I realise that being here for six weeks rather than one or two weeks changes everything about the way you do things. You spend time finding out about how things work (as you will need to know!) and you invest time in forging relationships with people which you wouldn’t necessarily do to such an extent during a fleeting visit. There’s also a sense of not having to rush anything – getting a suntan, trying the best restaurants or seeing the sights. There’s plenty of time for everything which I love.
|Platon when Hayley first recued him|
|A very happy looking Platon and Hayley now|
So, Dexter and Poppy have a new friend, and Dexter and Platon play together for as long as we will let them. Hayley’s introduced me to some local walks including the one she calls the ‘round the block’ walk which takes in stunning views of Lefkada and Ithaki islands as you go around the circle.
About a week ago I came out of the house to take the dogs
for our morning walk, when I came across a small bird on the driveway. Its legs were splayed out to the side, and
its chest and head forward, face down on the ground. After quickly getting the dogs into the car,
I picked the bird up to take a better look.
It looked poorly; apparently injured and not at all alert. I panicked a little as I realised I needed to
do the right thing for this little soul, but wasn’t sure what that was! I knew I couldn’t just put in down in the
garden and leave it to the mercy of a hungry cat. I called the friendly vets in
Sami to see if they could give me any advice on how to look after the bird. He immediately said that if I could bring it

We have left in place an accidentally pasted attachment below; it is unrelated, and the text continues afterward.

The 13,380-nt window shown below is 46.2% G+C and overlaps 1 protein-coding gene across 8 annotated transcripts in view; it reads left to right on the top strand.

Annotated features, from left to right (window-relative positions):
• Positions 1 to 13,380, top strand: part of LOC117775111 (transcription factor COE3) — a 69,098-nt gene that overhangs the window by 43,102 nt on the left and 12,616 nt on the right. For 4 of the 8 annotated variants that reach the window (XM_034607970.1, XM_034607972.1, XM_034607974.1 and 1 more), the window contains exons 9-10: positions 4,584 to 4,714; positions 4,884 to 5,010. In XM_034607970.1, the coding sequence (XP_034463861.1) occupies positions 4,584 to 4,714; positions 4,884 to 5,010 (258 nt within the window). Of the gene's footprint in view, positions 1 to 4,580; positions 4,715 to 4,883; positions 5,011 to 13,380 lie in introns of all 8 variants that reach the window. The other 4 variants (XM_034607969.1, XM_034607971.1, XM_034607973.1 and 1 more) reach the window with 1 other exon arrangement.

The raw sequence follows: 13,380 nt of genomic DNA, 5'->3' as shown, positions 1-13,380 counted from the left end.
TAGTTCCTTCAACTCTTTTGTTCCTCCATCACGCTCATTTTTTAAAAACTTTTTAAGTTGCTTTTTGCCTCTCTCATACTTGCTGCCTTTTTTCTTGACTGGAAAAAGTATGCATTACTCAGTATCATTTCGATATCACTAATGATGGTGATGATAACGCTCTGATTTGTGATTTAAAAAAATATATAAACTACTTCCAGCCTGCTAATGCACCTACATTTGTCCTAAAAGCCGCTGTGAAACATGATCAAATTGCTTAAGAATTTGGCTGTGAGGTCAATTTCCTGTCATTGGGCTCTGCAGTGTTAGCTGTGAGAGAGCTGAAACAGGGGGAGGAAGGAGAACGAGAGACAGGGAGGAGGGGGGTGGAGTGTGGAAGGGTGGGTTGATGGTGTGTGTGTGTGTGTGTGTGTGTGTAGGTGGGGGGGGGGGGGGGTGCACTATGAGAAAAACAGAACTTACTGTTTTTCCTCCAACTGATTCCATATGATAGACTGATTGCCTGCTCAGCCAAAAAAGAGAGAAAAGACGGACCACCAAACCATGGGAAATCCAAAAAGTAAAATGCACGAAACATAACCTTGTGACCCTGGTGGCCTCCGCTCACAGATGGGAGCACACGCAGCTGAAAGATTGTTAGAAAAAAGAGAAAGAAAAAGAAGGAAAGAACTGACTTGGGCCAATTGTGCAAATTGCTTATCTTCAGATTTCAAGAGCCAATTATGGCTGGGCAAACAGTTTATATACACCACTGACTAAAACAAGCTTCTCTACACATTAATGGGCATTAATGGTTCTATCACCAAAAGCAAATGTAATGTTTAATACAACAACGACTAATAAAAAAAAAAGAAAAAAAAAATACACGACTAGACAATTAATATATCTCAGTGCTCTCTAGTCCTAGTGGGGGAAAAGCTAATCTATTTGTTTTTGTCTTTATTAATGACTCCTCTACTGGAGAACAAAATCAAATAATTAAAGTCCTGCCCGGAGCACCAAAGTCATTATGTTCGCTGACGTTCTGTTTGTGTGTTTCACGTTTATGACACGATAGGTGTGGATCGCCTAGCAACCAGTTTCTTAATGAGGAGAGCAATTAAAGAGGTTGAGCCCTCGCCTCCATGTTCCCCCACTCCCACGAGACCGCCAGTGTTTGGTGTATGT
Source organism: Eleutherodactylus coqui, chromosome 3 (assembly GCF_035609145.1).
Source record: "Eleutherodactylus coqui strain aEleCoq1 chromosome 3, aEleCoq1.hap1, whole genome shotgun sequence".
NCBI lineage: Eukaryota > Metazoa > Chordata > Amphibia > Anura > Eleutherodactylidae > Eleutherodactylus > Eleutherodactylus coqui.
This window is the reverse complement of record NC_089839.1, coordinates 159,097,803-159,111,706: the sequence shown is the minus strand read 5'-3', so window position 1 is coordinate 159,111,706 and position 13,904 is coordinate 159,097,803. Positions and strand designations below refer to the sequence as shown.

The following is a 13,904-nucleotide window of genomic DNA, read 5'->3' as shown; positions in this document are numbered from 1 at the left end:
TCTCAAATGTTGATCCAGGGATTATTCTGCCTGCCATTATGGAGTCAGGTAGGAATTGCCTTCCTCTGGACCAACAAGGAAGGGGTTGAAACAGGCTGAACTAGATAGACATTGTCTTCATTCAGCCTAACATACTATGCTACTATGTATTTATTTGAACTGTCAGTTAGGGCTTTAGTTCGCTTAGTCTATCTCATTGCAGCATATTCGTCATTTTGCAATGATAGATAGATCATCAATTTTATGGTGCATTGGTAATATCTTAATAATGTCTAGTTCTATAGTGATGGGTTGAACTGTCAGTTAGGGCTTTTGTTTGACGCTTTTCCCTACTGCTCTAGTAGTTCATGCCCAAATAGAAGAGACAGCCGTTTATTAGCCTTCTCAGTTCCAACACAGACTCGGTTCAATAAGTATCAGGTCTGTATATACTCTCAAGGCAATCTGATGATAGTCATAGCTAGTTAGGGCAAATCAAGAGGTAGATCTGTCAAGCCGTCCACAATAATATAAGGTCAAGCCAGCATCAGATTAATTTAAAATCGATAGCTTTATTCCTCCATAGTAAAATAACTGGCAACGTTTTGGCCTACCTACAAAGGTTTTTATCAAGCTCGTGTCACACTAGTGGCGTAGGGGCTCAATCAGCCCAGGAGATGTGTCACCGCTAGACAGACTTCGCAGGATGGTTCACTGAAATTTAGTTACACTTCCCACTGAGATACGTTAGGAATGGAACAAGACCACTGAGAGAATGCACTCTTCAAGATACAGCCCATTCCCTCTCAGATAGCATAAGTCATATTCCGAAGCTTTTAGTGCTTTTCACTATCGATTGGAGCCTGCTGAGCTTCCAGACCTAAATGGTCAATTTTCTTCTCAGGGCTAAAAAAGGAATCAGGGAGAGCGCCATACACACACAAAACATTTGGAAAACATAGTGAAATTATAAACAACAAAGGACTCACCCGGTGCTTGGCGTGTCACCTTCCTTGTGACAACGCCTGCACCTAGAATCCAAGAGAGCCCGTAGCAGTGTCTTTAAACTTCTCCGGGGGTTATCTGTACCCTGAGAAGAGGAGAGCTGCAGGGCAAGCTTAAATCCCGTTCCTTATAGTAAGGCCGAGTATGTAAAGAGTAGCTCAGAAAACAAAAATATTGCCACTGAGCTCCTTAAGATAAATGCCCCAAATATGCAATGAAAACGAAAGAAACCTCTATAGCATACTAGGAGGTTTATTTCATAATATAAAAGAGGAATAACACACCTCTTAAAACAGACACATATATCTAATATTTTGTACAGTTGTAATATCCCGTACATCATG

in (or could find someone else to bring it in) he could see if he could work
out what was wrong and perhaps give it a ‘boost’ to help it. If he couldn’t help it himself, he could send
it to the wildlife rescue centre in
! They would hopefully be able to rehabilitate
it over time. Amazed at this, I asked
him how the bird would get to Athens
to which he replied ‘on the bus’. I did
my best not to laugh as I formed an image in my mind of this little bird
sitting proudly in the middle of the front seat of the bus, under the watchful
eye of the driver! Athens
|Platon's life has been turned around thanks to Hayley and is now a far cry from his days of living on the street|
So, with this in mind, I acquired a shoe box from my neighbours, punched some holes in it, and popped the little creature in it, surrounded by tissue paper and a bowl of milk. I left it in the house and set off to Fiskardo in search of someone who might be making the journey to Sami (1.5 hours round trip). Hayley had suggested I tried taxi drivers, the baker and the postman, all of whom might be making the trip anyway which would save me doing the drive. I also asked the man in the chandler’s who I already knew, if he knew of anyone. He asked me what sort of bird it was (perhaps thinking it was a bird of prey or some endangered species) and when I answered ‘a sparrow’, I can only describe his look as bemused. He said I must be a very kind woman and was I married? It was only later that I realised that everyone must have thought I was the mad English lady.Sadly I couldn’t find anyone, so I headed back to the house. I walked in to a loud chirping from the box! Amazed, I gingerly lifted the lid off the box and to my amazement, he was standing up, his head up and eyes open! Elated at the improvement, I fed him bits of biscuit (no worms to hand) and watched over him for a while. I then started wondering if actually he was a fledgling and had fallen out of the nest…..a quick search on Google said that I should put the bird back where he was found, securely in the foliage, and if the mother is still there, she will help him. As I had no evidence that he could fly, I wedged the box in the trees near where I found him and crossed my fingers. To my surprise, just ten minutes later, he had gone from the box. I suspect that he hopped out onto a branch, but as the foliage was dense I couldn’t be sure. Later that day, during the early evening, there was a cacophony of birdsong outside my bedroom window, louder than I’d heard before, and hoped that it was the sound of a happily reunited family. I felt I had done my bit, as best I could, and slept soundly that night. So, once again, the episode showed me that despite all the animal welfare problems in the country as a whole, that there are still people, organisations and means of helping animals when you need it.
My friend Sarah arrives today from